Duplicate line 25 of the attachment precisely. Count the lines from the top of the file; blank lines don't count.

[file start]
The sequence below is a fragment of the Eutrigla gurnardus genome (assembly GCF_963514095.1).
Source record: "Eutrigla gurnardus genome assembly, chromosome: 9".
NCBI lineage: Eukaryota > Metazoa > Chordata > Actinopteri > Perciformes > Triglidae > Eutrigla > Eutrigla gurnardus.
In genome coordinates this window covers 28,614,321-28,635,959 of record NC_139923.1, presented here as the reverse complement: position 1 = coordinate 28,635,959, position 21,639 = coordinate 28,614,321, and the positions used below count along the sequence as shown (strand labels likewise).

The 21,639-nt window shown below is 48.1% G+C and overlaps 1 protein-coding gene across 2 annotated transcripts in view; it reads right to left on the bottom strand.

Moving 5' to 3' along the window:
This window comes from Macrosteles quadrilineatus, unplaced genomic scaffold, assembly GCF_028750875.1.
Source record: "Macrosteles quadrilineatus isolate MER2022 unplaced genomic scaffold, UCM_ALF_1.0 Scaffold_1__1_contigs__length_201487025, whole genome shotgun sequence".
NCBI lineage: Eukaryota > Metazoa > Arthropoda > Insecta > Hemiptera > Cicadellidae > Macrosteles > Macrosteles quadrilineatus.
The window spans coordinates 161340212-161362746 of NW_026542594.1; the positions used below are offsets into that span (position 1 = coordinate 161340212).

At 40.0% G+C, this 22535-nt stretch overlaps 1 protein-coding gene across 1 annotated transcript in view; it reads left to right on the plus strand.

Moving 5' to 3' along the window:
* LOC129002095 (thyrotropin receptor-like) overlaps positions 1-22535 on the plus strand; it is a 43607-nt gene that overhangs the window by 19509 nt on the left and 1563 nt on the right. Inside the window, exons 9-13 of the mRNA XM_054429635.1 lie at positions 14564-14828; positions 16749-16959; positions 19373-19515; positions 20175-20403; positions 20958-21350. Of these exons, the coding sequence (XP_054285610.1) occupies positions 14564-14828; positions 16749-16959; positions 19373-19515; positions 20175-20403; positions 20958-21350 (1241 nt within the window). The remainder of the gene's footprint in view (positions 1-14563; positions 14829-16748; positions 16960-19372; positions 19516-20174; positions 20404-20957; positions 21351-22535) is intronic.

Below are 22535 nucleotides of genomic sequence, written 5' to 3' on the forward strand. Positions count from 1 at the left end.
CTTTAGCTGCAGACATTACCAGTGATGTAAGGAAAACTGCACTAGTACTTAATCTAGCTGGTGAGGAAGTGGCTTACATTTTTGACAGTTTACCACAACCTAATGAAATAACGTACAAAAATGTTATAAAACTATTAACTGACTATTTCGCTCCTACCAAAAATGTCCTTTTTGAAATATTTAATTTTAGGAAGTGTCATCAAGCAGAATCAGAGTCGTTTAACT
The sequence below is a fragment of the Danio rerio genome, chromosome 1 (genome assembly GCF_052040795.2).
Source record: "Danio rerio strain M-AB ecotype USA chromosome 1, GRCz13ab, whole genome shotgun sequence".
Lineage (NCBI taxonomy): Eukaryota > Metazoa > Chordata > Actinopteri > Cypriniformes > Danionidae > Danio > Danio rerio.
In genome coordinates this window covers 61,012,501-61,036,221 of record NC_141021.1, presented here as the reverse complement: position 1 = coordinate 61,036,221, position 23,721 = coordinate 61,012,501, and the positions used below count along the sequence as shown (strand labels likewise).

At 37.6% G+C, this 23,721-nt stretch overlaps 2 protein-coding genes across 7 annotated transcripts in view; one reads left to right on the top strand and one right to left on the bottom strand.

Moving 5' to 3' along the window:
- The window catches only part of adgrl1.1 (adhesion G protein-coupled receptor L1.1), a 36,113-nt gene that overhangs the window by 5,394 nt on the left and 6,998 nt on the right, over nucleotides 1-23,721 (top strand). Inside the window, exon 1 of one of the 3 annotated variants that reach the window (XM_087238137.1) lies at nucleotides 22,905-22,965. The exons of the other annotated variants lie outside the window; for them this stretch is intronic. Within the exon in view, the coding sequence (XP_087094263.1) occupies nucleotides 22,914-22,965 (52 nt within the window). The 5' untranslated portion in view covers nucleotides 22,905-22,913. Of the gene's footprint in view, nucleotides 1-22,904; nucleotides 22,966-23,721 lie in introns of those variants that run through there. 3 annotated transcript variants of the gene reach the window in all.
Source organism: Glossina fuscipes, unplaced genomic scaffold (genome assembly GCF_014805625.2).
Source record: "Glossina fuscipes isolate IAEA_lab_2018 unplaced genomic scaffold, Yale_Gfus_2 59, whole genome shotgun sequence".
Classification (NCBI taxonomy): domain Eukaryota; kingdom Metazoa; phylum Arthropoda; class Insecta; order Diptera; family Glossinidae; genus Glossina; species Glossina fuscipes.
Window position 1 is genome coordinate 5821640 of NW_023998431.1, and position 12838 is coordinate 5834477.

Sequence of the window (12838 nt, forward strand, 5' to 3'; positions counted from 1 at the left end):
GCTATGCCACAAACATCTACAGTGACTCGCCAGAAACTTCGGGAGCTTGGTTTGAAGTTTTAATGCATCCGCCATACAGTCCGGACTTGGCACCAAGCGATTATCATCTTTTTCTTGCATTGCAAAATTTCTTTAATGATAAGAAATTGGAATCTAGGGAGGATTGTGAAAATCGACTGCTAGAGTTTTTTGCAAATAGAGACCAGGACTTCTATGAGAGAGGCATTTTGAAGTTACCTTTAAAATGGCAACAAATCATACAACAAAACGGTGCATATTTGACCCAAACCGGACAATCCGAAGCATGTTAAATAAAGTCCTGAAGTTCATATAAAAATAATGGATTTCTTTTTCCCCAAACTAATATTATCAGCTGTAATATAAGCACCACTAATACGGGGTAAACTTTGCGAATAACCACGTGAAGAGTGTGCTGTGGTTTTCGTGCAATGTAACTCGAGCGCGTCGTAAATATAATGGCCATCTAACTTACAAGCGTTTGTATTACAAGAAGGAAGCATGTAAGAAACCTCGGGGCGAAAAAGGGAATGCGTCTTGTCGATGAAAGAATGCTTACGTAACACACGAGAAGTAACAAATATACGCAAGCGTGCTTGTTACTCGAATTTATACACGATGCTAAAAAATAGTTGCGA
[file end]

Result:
Classification (NCBI taxonomy): domain Eukaryota; kingdom Metazoa; phylum Arthropoda; class Insecta; order Diptera; family Glossinidae; genus Glossina; species Glossina fuscipes.